What this book teaches us is that our hearts, more than we understand, long to share the glory of God. We really do not want to serve God unless we get some glory for ourselves out of it. That is often the reason why we do things -- because we are motivated by a desire for status and prestige in the eyes of others. All this is stripped away from Job.
As you read this book you discover that God seems to come across as someone somewhat smaller than Job himself does, that Job's self-vindication and self-justification makes God look less than he is. That is the terrible evil of that attitude; it robs God of his glory. Remember, in Paul's word in First Corinthians he says, "No flesh shall glory in God's presence," (1 Corinthians 1:29). This is what we find in our own lives very frequently. How this book reveals this to us.
The great theme of the book -- and the one for which it is world famous -- is its treatment of the reason for suffering in the Christian life. None of us struggles when we are told that suffering is sent by God to punish wrongdoers. We have a long list of names that we could present to God of people who deserve this kind of thing. It is eminently just for God to punish wrongdoers with suffering, we think. People who hurt others and are vicious, cruel, and wicked ought to be made to suffer for what they do. Our whole system of justice is built upon that principle. That is why we put people in jail and fine them, because we are trying to carry out justice through punishing wrongdoing. That satisfies our sense of justice -- except when we happen to be the wrongdoers getting punished. Then, of course, it is all very unfair.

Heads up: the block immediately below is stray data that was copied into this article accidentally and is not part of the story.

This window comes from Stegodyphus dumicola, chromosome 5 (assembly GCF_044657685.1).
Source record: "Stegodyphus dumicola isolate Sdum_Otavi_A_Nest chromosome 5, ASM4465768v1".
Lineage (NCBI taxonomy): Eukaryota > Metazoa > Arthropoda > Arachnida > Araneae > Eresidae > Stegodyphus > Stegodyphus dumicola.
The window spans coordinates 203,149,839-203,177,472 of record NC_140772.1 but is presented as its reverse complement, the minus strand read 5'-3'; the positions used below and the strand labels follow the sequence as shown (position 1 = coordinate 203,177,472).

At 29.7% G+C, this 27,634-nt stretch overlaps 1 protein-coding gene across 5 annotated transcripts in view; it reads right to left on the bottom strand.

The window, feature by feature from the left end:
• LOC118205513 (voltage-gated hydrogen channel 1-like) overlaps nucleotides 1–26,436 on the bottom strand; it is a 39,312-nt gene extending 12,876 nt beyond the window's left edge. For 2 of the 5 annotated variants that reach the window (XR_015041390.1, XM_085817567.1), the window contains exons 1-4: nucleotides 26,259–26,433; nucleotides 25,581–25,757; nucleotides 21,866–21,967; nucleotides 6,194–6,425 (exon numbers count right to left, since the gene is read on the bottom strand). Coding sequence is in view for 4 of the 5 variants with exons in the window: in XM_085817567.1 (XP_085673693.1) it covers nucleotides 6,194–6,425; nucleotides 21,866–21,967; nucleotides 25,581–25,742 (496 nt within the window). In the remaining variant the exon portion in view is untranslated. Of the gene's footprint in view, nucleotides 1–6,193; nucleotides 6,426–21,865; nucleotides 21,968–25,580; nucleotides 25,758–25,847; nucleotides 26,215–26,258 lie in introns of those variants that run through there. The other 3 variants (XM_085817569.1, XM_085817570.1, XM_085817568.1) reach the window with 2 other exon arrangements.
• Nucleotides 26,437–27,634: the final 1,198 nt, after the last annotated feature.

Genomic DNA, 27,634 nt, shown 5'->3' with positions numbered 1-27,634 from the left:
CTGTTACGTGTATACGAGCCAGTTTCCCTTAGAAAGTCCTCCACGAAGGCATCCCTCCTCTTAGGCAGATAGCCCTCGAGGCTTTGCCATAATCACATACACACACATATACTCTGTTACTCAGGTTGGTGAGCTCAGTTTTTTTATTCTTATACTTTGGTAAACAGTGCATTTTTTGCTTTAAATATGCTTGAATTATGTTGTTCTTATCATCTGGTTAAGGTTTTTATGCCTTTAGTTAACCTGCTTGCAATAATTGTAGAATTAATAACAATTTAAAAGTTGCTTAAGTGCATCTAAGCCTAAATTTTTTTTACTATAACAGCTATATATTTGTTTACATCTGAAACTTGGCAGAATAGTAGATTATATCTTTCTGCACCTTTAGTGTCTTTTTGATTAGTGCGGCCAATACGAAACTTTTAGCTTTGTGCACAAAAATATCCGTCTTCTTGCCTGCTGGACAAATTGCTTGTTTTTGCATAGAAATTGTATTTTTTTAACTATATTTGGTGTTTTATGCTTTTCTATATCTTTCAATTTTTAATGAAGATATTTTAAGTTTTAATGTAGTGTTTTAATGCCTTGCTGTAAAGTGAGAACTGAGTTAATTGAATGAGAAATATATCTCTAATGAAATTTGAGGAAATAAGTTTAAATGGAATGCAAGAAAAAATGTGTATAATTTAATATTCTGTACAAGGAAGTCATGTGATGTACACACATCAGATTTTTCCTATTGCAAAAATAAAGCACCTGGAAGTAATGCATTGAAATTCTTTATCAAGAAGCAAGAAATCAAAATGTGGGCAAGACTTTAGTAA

We can even handle what the Bible teaches about suffering, that it is sent to awaken us when we are tending to go astray. Even though we are saints, suffering is sometimes sent to wake us up and get our attention, and we can handle that too. We have all had experience of it when we were drifting away and thought everything was going fine. We are tooling along and doing OK, we think, when suddenly some catastrophe strikes, some terrible trouble comes. At first we resent it, and complain bitterly, and ask why should this happen. But it keeps on, and finally we begin to listen to what God is saying. When we listen, we see things that are wrong. Now this is happening in Job; we understand that.